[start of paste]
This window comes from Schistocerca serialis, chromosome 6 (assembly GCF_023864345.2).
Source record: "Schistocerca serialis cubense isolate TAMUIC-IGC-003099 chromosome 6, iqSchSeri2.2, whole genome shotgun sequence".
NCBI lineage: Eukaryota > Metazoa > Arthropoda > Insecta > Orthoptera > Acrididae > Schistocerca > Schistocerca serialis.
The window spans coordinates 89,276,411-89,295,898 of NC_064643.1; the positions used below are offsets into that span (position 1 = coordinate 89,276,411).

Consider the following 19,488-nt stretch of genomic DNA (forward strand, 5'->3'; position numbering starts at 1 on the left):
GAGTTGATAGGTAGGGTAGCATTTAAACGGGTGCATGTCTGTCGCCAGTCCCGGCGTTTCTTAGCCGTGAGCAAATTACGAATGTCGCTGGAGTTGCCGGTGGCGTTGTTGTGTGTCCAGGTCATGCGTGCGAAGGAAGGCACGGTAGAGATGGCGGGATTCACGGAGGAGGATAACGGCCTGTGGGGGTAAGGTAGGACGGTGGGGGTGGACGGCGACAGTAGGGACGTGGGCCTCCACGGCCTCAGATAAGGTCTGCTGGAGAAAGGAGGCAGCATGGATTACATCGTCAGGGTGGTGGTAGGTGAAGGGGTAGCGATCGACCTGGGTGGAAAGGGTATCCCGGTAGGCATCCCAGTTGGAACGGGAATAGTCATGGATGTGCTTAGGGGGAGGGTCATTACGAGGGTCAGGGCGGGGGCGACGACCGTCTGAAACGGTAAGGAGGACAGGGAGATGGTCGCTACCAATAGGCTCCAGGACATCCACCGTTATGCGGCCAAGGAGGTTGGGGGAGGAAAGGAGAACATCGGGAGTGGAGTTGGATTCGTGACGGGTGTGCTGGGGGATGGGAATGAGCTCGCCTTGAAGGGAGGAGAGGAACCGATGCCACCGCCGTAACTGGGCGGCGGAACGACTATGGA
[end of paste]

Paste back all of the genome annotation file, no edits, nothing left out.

This window comes from Schistocerca serialis, chromosome 6 (assembly GCF_023864345.2).
Source record: "Schistocerca serialis cubense isolate TAMUIC-IGC-003099 chromosome 6, iqSchSeri2.2, whole genome shotgun sequence".
NCBI lineage: Eukaryota > Metazoa > Arthropoda > Insecta > Orthoptera > Acrididae > Schistocerca > Schistocerca serialis.
The window spans coordinates 89,276,411-89,295,898 of NC_064643.1; the positions used below are offsets into that span (position 1 = coordinate 89,276,411).

Consider the following 19,488-nt stretch of genomic DNA (forward strand, 5'->3'; position numbering starts at 1 on the left):
GAGTTGATAGGTAGGGTAGCATTTAAACGGGTGCATGTCTGTCGCCAGTCCCGGCGTTTCTTAGCCGTGAGCAAATTACGAATGTCGCTGGAGTTGCCGGTGGCGTTGTTGTGTGTCCAGGTCATGCGTGCGAAGGAAGGCACGGTAGAGATGGCGGGATTCACGGAGGAGGATAACGGCCTGTGGGGGTAAGGTAGGACGGTGGGGGTGGACGGCGACAGTAGGGACGTGGGCCTCCACGGCCTCAGATAAGGTCTGCTGGAGAAAGGAGGCAGCATGGATTACATCGTCAGGGTGGTGGTAGGTGAAGGGGTAGCGATCGACCTGGGTGGAAAGGGTATCCCGGTAGGCATCCCAGTTGGAACGGGAATAGTCATGGATGTGCTTAGGGGGAGGGTCATTACGAGGGTCAGGGCGGGGGCGACGACCGTCTGAAACGGTAAGGAGGACAGGGAGATGGTCGCTACCAATAGGCTCCAGGACATCCACCGTTATGCGGCCAAGGAGGTTGGGGGAGGAAAGGAGAACATCGGGAGTGGAGTTGGATTCGTGACGGGTGTGCTGGGGGATGGGAATGAGCTCGCCTTGAAGGGAGGAGAGGAACCGATGCCACCGCCGTAACTGGGCGGCGGAACGACTATGGA